The Dark Web Small Yet Still Dark Place

February 15, 2019

The Dark Web is an easy scapegoat to blame for all of the Internet’s woes and perils. Even the name “Dark Web” elicits images of negative activity. The truth about the Dark Web is much more complicated than we are led to believe. The Dark Web is a tool to browse and publish information anonymously on the Internet. Yes, criminals do use it to sell stolen goods and for sex trafficking, but it is also a haven for journalists in oppressive regimes, freedom of the press, and freedom fighters around the world.

ZeroFOX shares more details about the Dark Web and its uses in the article, “Evolving Landscape And Emerging Threats On The Dark Web.” ZeroFOX’s article first explains some basic information about what the Dark Web is and how it started as a US Navy project. The project developed into the Onion Router or Tor browser that can access Web sites with the .onion extension.

As the Dark Web grows, its users are experimenting with ways to improve anonymity. Some of the methods are moving to deep web sites that are membership or invite only. These types of Web sites are breeding grounds for criminal activity. The threats increase as technology improves.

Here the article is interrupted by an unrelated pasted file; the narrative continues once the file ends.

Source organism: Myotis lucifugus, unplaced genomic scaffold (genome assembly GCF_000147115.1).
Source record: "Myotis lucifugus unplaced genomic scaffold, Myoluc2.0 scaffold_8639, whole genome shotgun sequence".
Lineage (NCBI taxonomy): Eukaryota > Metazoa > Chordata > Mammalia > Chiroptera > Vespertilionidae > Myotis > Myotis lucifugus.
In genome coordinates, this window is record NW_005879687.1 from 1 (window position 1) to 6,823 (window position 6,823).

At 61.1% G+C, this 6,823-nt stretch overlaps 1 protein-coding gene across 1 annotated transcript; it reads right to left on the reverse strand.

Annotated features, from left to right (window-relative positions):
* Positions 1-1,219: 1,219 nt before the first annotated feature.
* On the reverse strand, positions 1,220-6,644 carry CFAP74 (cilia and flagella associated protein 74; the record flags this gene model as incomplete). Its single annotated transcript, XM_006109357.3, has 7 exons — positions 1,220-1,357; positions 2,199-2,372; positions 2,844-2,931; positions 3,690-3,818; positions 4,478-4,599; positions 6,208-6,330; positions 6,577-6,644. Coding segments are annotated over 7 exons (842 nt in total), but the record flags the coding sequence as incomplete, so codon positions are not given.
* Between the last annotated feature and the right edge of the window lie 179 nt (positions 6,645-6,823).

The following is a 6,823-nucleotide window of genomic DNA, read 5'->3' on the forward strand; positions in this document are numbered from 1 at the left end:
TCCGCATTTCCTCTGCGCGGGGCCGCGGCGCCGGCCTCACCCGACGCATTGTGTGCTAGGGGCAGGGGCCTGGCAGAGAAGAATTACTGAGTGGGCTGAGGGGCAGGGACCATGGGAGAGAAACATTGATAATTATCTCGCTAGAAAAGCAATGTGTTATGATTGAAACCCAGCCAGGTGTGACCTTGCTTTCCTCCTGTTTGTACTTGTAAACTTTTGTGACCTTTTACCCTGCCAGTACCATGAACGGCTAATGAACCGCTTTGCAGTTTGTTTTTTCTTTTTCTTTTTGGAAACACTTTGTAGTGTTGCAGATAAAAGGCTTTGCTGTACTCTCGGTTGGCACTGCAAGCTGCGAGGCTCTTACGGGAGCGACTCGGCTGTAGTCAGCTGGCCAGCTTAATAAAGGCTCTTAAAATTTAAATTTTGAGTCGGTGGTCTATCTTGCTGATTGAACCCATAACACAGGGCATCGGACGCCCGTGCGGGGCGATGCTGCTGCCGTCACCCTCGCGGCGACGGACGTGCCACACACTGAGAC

The Web sites that pose the greatest threat are the ones that are the hardest to access. Organizations often lack the ability and knowledge to monitor the Dark Web. The most common crimes on the Dark Web are:

“Physical threats, doxxing, and chatter against top executives, public servants/figures, and journalists

Consumer data for sale or exposed, often credit card dumps and credentials leaks

Distribution of copyrighted materials, movies, music and TV

Hacking techniques, vulnerabilities, and planned attacks on cyber forums

Sales of drugs, counterfeit/stolen goods, proprietary technology”

With increased pressure from law enforcement, bad actors are shifting from the “old” Dark Web to alternative ways to obfuscate, communicate, and sell their products and services, exchange information, and chip away at some social norms.

Whitney Grace, February 15, 2019


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